Finding effective treatments for rheumatoid arthritis is of the utmost importance. The disease can cause significant, lasting damage, and while flare-ups of inflammation can be painful, damage to bones, cartilage and the surrounding tissue may not correspond to the initially felt effects.
Treating rheumatoid arthritis as early and as effectively as possible is important to retain your health and mobility. Since genetic predisposition and common environmental factors such as exposure to bacteria and viruses, and other irritants such as pollutants, seem to trigger the disease, it’s not very effective to try to avoid getting rheumatoid arthritis in the first place.
It is unlike the other most common form of arthritis, osteoarthritis, in that it does not correlate to wear and tear on joints and is not caused by overuse or misuse of joints. You can try to life in as healthy a manner as possible, with good nutrition, cleaning, and fitness habits to avoid activating strong immune responses, but many factors including gender, age, and genetic variations are out of your control.
If you are experiencing joint pain, it’s important to see a qualified medical practitioner, get a diagnosis, and start an effective course of treatment as soon as possible. A primary care physician such as your family doctor will likely refer you to a specialist called a “rheumatologist” for specialist treatment.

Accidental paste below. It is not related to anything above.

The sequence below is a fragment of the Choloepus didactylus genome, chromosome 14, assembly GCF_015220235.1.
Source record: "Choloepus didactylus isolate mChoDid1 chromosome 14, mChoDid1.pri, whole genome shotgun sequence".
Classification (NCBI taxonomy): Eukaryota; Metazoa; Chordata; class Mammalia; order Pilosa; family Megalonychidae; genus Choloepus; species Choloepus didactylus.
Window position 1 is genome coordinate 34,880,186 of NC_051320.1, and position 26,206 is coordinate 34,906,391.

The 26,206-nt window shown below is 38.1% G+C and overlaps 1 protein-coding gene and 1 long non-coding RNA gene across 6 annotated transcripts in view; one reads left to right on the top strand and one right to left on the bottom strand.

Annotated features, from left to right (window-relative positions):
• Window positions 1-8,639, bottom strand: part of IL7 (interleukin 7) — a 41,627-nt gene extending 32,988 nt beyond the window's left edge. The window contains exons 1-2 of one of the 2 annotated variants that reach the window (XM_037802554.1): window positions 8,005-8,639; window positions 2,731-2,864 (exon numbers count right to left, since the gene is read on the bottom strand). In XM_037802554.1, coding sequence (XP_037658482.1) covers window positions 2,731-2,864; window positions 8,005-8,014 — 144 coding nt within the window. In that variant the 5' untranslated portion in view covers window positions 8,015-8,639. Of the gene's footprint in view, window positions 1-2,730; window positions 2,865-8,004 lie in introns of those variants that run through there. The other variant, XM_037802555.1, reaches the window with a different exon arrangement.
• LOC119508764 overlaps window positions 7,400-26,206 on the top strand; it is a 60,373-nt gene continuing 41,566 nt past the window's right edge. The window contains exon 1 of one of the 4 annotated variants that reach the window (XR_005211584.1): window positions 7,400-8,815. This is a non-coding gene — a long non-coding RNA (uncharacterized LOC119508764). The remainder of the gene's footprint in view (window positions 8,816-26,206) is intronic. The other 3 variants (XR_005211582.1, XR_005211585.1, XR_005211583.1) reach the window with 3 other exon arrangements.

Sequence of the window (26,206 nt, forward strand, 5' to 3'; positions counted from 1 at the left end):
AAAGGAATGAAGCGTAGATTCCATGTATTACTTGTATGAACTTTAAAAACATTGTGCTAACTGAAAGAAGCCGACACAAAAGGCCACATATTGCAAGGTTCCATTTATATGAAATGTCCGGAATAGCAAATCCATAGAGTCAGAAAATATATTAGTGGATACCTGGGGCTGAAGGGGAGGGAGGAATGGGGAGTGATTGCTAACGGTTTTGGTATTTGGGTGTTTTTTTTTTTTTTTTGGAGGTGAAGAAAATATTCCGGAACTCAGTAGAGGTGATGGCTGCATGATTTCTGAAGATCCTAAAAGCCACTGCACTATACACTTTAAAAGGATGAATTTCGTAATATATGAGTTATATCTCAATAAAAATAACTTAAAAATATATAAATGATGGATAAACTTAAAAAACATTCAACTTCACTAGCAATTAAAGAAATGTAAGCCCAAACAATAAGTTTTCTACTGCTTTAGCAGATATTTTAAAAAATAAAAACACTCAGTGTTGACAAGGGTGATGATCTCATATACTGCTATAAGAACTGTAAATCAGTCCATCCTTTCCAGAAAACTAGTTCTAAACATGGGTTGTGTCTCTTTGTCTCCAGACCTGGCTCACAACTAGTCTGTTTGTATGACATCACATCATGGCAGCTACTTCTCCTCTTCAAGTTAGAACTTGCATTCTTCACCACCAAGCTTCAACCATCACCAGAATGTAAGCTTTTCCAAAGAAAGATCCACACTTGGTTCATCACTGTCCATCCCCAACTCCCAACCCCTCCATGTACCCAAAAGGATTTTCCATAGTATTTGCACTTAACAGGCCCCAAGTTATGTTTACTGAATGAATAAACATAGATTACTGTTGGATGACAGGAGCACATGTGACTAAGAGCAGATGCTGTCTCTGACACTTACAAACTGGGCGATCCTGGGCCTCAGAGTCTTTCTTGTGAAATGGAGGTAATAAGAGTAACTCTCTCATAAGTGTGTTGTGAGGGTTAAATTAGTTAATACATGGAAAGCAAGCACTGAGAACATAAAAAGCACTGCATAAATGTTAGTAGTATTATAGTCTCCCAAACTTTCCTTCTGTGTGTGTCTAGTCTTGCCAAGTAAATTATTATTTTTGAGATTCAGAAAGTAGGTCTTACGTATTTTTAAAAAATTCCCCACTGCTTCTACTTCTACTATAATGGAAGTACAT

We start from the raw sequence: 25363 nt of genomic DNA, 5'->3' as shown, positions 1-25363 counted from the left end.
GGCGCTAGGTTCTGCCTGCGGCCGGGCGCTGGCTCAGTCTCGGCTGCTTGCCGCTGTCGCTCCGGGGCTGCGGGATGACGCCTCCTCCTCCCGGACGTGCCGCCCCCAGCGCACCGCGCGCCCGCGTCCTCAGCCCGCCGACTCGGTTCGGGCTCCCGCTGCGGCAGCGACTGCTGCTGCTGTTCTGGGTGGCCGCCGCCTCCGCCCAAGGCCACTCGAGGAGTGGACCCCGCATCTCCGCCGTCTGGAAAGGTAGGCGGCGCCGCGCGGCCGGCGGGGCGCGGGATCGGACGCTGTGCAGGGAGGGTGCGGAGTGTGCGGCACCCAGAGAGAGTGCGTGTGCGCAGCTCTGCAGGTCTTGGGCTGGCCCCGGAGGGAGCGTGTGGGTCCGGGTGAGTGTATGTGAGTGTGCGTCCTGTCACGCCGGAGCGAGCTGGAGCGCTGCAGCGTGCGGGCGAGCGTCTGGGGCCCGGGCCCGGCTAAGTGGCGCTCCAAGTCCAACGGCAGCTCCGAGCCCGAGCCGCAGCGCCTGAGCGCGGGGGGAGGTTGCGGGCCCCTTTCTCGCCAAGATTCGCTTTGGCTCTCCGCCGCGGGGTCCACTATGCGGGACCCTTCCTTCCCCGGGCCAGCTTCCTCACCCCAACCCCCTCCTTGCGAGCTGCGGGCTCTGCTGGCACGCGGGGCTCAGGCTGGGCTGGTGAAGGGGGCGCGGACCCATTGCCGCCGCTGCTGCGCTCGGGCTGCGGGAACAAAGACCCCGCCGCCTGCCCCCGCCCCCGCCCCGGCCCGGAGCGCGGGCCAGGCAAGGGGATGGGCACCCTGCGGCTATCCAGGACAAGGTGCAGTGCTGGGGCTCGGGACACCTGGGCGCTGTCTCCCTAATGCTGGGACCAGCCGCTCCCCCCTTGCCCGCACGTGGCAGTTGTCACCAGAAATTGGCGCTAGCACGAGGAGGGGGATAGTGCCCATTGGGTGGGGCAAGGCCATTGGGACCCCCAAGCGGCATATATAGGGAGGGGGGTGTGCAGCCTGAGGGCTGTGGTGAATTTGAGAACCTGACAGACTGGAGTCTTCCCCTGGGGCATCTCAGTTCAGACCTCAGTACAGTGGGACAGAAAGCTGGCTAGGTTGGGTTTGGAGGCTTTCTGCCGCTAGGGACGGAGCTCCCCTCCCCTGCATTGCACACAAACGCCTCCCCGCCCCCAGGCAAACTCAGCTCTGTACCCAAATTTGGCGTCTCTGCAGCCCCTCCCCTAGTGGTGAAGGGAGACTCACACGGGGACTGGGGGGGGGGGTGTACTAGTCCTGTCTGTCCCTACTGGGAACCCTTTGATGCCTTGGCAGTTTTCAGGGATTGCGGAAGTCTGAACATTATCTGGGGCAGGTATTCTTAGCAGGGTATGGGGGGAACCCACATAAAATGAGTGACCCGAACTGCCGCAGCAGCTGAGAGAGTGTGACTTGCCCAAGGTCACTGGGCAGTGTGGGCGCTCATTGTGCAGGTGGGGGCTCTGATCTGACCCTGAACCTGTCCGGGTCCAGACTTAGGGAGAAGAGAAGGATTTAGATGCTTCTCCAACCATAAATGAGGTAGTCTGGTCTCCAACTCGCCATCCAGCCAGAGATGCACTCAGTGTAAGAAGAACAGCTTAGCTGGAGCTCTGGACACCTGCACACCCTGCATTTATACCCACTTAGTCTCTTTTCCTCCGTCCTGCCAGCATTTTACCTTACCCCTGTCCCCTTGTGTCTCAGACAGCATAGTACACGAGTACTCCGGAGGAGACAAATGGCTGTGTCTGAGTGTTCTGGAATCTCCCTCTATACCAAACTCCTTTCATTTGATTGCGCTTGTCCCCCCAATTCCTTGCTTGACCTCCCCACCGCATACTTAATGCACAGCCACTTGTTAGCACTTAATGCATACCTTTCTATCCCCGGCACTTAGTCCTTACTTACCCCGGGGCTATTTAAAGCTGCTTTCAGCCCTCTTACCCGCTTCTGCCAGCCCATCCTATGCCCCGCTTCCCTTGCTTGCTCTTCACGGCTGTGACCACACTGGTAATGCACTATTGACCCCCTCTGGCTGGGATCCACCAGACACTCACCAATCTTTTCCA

In rheumatoid arthritis, your white blood cells or “t cells” cause unnecessary or excess inflammation in a tissue that connects the bones and the overlying cartilage of your joints. The increased pressure in such a limited space causes pain and, over time, deteriorates the bones, cartilage, and surrounding tissue. Deformity and disability of the joints can result, and inflammation can spread to other organs or body systems.
Early, effective treatment should reduce inflammation to mitigate the damage. It’s important to get treatment even if you do not find the pain of inflammation debilitating, as lasting damage and deterioration can be occurring without you being aware.
Effective treatments for rheumatoid arthritis include medication and, in some cases, surgery or physical treatments such as occupational therapy or physiotherapy to strengthen and support your functional movement in the presence of deterioration and damage. Surgery may be considered in the case of joints that are too painful or damaged, and may include therapeutic adjustments and joint replacements.
Disease-modifying antirheumatic drugs (DMARDs) are one of the common first courses of treatments because they provide relief and preserve the joints well. Nonsteroidal anti-inflammatory drugs or corticosteroids are also effective treatments to combat inflammation. These sort of treatments come in various forms, such as internal, topical, or injection-based. More serious, but effective, types of treatment are biologic response modfiers. These act more directly on the immune system to shut down its communication pathways.
Rheumatoid arthritis sufferers should work with their specialist to find the best course of medication and rigorously follow prescribed regimens to avoid the type of damage that might require surgery or therapy if left unchecked. Effective treatments may control the symptoms of rheumatoid arthritis to the point that patients do not experience pain or mobility challenges and the disease is considered to be “in remission.”